Call of Duty is looking to reignite its relationship with an old flame – namely, the Second World War. These days, finding a good WWII shooter is tough; perhaps this is why Call of Duty has come crawling back to its ex. The worry, at least for me, is that like any rekindled relationship, the two former lovers may find they have outgrown each other. Are they too far gone to reconcile, or is there still hope for this star-crossed duo?
The last decade was almost completely devoid of solid first-person shooters set in WWII. Only three years after Call of Duty made its move to modern warfare, Medal of Honour made the same move. Brothers in Arms moved to mobile. These days, modern warfare shooters are a dime a dozen, but you will be hard-pressed to find a quality FPS taking place in the Second World War. Notably, you will find very few games that even remotely resemble the old Call of Duty/Medal of Honour formula. WWII shooters adapted into something of a niche today.
2011 saw the release of Red Orchestra 2: Heroes of Stalingrad on the PC, with a standalone expansion, Rising Storm, following in 2013. Last month saw the Day of Infamy finally exit early access – also only available on PC. Both games emphasized multiplayer with almost no single player to speak of. Although both are extremely different, they have many similarities in tone and formula. They place value on teamwork, objective-taking, and realistic weapon handling. There are no crosshairs, weapons are immensely powerful, and there is no constant radar. These shooters focus on realism and immersion. In Red Orchestra, you can only estimate how many rounds are left in a magazine. In Day of Infamy, you can only call in artillery and airstrikes as an officer, and you must have a radio man nearby. Neither game offers an enemy grenade indicator. Most notably in both games, you are always on a side and only have access to your faction’s weaponry. This is what the WWII first person shooter has become.
The still-in-development Battalion 1944 hopes to take the opposite approach of its PC-focused counterparts. Battalion 1944 longs to recreate the Call of Duty/Medal of Honour multiplayer experience of old. Small maps, 5 versus 5, and no unlocks or killstreaks – just skill. Clearly, there is demand for this as the Kickstarter campaign broke just over 10,000 backers before closing back in March of 2016. Coming to consoles, as well as, PC, this could be the shooter that fans of the older Call of Duty games want.
The Call of Duty of today is nothing like Battalion 1944 either; it uses classes and load outs, customization, unlocks, and kill streaks. Call of Duty today uses a formula that is wholly its own. This formula is proven to function outside of just modern warfare. It took little time to adjust to the wall-bouncing and jetpacking of the future setting.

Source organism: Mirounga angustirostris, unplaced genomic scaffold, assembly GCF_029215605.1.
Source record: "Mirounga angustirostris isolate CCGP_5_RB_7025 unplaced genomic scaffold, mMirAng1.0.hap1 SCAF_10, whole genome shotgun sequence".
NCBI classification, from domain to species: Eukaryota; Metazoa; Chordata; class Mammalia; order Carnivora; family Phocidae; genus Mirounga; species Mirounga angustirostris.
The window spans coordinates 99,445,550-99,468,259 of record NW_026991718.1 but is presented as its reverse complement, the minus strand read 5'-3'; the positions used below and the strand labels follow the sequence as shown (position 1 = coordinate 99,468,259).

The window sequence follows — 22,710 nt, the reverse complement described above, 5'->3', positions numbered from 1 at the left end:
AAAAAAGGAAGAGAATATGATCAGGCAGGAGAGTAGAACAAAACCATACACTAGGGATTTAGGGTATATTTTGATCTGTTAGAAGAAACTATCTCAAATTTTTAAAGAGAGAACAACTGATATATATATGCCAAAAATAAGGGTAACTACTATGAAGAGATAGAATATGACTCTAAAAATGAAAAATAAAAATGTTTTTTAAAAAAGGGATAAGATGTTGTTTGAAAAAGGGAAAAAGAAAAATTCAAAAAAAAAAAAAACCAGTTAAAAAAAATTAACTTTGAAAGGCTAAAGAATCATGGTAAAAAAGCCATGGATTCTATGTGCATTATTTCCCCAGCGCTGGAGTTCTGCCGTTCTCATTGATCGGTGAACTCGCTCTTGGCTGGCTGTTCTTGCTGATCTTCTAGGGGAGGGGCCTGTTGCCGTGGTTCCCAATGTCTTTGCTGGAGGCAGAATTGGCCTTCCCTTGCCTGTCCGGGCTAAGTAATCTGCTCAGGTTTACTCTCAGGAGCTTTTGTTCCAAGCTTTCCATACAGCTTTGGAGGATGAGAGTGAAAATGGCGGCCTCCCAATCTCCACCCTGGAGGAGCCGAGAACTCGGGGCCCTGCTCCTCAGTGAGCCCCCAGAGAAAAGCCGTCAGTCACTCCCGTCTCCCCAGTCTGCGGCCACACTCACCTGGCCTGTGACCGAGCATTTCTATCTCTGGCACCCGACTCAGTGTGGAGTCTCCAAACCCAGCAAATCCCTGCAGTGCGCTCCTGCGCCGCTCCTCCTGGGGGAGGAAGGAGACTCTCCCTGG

Easy gun handling and fast-paced action clearly transcend a specific setting, and this is probably the most encouraging point to consider in Call of Duty’s move back to WWII. That being said, I believe it would still benefit Call of Duty: WWII to pay attention to the ways the WWII shooter was forced to evolve while our favorite running-and-gunning franchise was off blowing up Russian terrorists in an AC-130 gunship.
I am not advocating for Call of Duty to suddenly abandon killstreaks or remove crosshairs or start making every gun kill you in one shot to the torso. However, even within the formula we know, there are changes that Call of Duty should adapt in its return to WWII.
Details on Call of Duty: WWII are minimal at best, but so far it seems Sledgehammer Games, the newest Call of Duty developer, may have had a similar line of thinking. We know that there will be at least one large-scale game mode called War, involving objectives and representing major battles of WWII.
It is impossible to know for certain what the intent of this mode is, but it is safe to assume that something along the lines of more popular modes in games like Battlefield and Red Orchestra is likely. If the core tenets of the modern WWII shooter are realism, immersion, and team play, then it would seem at least a larger focus on team play could be adopted by the new shooter.
Too much focus on realism and hardcore gameplay may alienate the fans, but it would benefit the new shooter to prioritize immersion. In a setting like WWII, it is essential today that the player feel they are really there for the sake of tension and an appreciation for a major event in human history.
Call of Duty should, I believe, shake up its core formula just a little in this regard. Faction-specific load outs, unlocks, customization, and even killstreaks would be a good way to start. If you are playing as an American, you use the Thompson, not the MP40, for example. Make in-game announcements sound less “gamey.” Instead of capturing “point A,” say, “we’ve captured the bridge.” Give headset chatter an old-fashioned radio fuzziness so it sounds like the team is communicating over radio not Xbox Live.
I hope that Call of Duty is willing to look at innovations like these that the WWII shooters of recent years have made. The stakes are high, but I have faith that Sledgehammer Games is paying attention because if Call of Duty gets this one right, it could be the greatest boom to the franchise since 2007.
I find myself looking to the newest Call of Duty installment with increasing interest and anticipation following every new announcement, every tiny detail. I don’t know what Sledgehammer will show us at E3, but I do know that I have not been this excited about Call of Duty in a long time.
Do you agree? What do you want to see in Call of Duty: WWII?